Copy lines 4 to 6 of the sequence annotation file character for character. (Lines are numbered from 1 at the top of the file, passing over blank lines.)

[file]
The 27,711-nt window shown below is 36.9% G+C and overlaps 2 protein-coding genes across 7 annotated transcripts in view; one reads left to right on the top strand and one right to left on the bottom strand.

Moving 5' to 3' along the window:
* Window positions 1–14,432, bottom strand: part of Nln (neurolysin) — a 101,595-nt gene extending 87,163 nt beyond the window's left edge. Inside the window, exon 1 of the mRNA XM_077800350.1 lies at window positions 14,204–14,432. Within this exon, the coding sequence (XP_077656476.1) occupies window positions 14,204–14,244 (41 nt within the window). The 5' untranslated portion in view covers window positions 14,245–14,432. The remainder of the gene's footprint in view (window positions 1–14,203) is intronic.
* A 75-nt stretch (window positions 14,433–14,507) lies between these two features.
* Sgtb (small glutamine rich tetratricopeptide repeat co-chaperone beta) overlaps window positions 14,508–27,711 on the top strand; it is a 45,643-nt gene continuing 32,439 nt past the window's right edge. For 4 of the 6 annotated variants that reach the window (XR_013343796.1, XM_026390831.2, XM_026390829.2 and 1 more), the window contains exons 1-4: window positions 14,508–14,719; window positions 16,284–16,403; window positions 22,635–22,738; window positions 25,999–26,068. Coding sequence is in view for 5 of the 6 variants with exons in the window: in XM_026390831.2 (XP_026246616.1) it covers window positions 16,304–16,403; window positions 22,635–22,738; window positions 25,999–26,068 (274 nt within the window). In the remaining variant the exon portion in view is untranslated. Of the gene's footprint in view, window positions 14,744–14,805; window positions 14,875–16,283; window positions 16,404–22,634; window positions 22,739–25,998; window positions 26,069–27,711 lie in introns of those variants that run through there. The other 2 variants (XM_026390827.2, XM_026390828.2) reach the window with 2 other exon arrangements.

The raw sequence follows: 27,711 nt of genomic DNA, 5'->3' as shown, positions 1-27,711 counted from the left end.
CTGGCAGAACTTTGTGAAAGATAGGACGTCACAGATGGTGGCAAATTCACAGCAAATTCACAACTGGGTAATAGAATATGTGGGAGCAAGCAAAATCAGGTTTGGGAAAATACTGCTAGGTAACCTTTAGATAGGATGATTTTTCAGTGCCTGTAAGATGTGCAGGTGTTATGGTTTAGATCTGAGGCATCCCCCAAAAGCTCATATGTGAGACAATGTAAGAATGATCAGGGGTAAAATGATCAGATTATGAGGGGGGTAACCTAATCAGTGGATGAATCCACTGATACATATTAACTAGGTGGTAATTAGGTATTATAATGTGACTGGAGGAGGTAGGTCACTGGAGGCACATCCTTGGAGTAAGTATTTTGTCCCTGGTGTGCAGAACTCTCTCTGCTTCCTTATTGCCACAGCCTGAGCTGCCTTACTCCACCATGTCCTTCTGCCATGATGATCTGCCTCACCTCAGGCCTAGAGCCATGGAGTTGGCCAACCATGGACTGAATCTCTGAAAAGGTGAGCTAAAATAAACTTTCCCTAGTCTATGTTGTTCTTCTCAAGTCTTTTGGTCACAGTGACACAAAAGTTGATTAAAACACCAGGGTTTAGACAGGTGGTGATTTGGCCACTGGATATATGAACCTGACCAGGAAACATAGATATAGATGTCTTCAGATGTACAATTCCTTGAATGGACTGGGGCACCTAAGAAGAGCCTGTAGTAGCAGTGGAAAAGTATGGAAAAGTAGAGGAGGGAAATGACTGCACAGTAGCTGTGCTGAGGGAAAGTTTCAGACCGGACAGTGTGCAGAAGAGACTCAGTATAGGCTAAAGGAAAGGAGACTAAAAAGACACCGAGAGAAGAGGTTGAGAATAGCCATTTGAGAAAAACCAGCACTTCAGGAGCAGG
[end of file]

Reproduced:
* A 75-nt stretch (window positions 14,433–14,507) lies between these two features.
* Sgtb (small glutamine rich tetratricopeptide repeat co-chaperone beta) overlaps window positions 14,508–27,711 on the top strand; it is a 45,643-nt gene continuing 32,439 nt past the window's right edge. For 4 of the 6 annotated variants that reach the window (XR_013343796.1, XM_026390831.2, XM_026390829.2 and 1 more), the window contains exons 1-4: window positions 14,508–14,719; window positions 16,284–16,403; window positions 22,635–22,738; window positions 25,999–26,068. Coding sequence is in view for 5 of the 6 variants with exons in the window: in XM_026390831.2 (XP_026246616.1) it covers window positions 16,304–16,403; window positions 22,635–22,738; window positions 25,999–26,068 (274 nt within the window). In the remaining variant the exon portion in view is untranslated. Of the gene's footprint in view, window positions 14,744–14,805; window positions 14,875–16,283; window positions 16,404–22,634; window positions 22,739–25,998; window positions 26,069–27,711 lie in introns of those variants that run through there. The other 2 variants (XM_026390827.2, XM_026390828.2) reach the window with 2 other exon arrangements.

The raw sequence follows: 27,711 nt of genomic DNA, 5'->3' as shown, positions 1-27,711 counted from the left end.